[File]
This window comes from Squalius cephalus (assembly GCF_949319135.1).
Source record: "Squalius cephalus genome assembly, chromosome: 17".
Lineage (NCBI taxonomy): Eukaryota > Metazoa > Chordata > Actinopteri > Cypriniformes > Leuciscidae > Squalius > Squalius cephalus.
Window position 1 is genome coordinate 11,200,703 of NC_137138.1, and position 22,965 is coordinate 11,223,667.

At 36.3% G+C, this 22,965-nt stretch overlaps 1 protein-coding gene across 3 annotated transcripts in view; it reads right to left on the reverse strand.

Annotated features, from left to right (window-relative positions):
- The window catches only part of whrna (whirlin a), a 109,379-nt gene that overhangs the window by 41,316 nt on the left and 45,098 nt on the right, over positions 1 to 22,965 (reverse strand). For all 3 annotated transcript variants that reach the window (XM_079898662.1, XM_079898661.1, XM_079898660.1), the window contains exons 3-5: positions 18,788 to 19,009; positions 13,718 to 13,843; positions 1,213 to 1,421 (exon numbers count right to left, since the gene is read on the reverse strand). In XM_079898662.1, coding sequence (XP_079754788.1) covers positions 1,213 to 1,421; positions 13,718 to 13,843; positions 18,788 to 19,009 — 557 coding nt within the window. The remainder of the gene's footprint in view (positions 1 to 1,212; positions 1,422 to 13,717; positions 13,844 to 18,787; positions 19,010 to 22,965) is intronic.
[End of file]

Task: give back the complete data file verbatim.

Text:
This window comes from Squalius cephalus (assembly GCF_949319135.1).
Source record: "Squalius cephalus genome assembly, chromosome: 17".
Lineage (NCBI taxonomy): Eukaryota > Metazoa > Chordata > Actinopteri > Cypriniformes > Leuciscidae > Squalius > Squalius cephalus.
Window position 1 is genome coordinate 11,200,703 of NC_137138.1, and position 22,965 is coordinate 11,223,667.

At 36.3% G+C, this 22,965-nt stretch overlaps 1 protein-coding gene across 3 annotated transcripts in view; it reads right to left on the reverse strand.

Annotated features, from left to right (window-relative positions):
- The window catches only part of whrna (whirlin a), a 109,379-nt gene that overhangs the window by 41,316 nt on the left and 45,098 nt on the right, over positions 1 to 22,965 (reverse strand). For all 3 annotated transcript variants that reach the window (XM_079898662.1, XM_079898661.1, XM_079898660.1), the window contains exons 3-5: positions 18,788 to 19,009; positions 13,718 to 13,843; positions 1,213 to 1,421 (exon numbers count right to left, since the gene is read on the reverse strand). In XM_079898662.1, coding sequence (XP_079754788.1) covers positions 1,213 to 1,421; positions 13,718 to 13,843; positions 18,788 to 19,009 — 557 coding nt within the window. The remainder of the gene's footprint in view (positions 1 to 1,212; positions 1,422 to 13,717; positions 13,844 to 18,787; positions 19,010 to 22,965) is intronic.